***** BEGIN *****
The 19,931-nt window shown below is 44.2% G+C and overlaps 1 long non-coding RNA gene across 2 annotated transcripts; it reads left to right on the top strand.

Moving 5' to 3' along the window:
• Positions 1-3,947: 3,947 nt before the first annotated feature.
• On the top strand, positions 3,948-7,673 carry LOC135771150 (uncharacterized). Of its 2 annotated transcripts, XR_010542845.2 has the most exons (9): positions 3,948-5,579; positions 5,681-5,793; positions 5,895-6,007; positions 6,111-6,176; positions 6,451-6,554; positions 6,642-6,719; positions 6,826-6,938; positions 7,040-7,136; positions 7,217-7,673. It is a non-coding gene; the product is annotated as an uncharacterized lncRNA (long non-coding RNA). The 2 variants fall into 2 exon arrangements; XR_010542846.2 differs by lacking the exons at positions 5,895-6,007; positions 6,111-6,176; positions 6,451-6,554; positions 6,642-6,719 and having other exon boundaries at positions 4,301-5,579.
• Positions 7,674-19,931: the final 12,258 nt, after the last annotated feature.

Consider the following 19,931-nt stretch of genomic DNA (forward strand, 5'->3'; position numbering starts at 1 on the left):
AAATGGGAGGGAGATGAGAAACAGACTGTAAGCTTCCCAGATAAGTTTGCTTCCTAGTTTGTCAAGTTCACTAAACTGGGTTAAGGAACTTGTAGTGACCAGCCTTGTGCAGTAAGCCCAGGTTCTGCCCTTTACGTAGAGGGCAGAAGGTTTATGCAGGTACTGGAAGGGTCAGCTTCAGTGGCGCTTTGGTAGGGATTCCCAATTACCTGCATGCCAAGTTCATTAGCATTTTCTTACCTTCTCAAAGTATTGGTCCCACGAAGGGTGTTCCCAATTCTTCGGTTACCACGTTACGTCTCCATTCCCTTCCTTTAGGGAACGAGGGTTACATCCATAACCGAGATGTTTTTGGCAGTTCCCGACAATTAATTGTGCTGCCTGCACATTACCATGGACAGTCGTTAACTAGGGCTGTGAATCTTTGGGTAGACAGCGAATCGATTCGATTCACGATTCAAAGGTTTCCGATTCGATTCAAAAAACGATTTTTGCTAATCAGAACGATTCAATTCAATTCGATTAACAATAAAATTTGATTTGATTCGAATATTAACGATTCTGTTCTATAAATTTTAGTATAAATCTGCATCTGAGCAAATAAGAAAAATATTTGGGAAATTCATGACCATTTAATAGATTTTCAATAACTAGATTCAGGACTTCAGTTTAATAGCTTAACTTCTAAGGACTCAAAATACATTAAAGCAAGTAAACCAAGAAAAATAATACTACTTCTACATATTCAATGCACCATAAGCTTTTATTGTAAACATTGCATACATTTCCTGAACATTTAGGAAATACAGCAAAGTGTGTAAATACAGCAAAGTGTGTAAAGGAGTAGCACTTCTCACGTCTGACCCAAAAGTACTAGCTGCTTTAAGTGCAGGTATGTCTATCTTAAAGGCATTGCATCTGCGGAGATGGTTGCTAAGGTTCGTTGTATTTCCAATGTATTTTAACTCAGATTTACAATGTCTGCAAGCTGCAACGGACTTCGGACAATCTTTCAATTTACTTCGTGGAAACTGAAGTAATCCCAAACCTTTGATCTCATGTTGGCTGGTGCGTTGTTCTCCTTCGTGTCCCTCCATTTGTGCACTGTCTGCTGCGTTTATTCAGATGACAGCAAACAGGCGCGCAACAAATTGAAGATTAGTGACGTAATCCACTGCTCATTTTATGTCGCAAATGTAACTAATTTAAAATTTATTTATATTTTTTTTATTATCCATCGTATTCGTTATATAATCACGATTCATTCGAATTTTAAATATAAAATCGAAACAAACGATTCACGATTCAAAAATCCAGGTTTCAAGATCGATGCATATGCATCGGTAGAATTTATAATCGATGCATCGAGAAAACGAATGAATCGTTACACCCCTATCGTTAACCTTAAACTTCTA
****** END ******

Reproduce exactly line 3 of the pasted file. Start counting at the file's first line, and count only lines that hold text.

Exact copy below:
• Positions 1-3,947: 3,947 nt before the first annotated feature.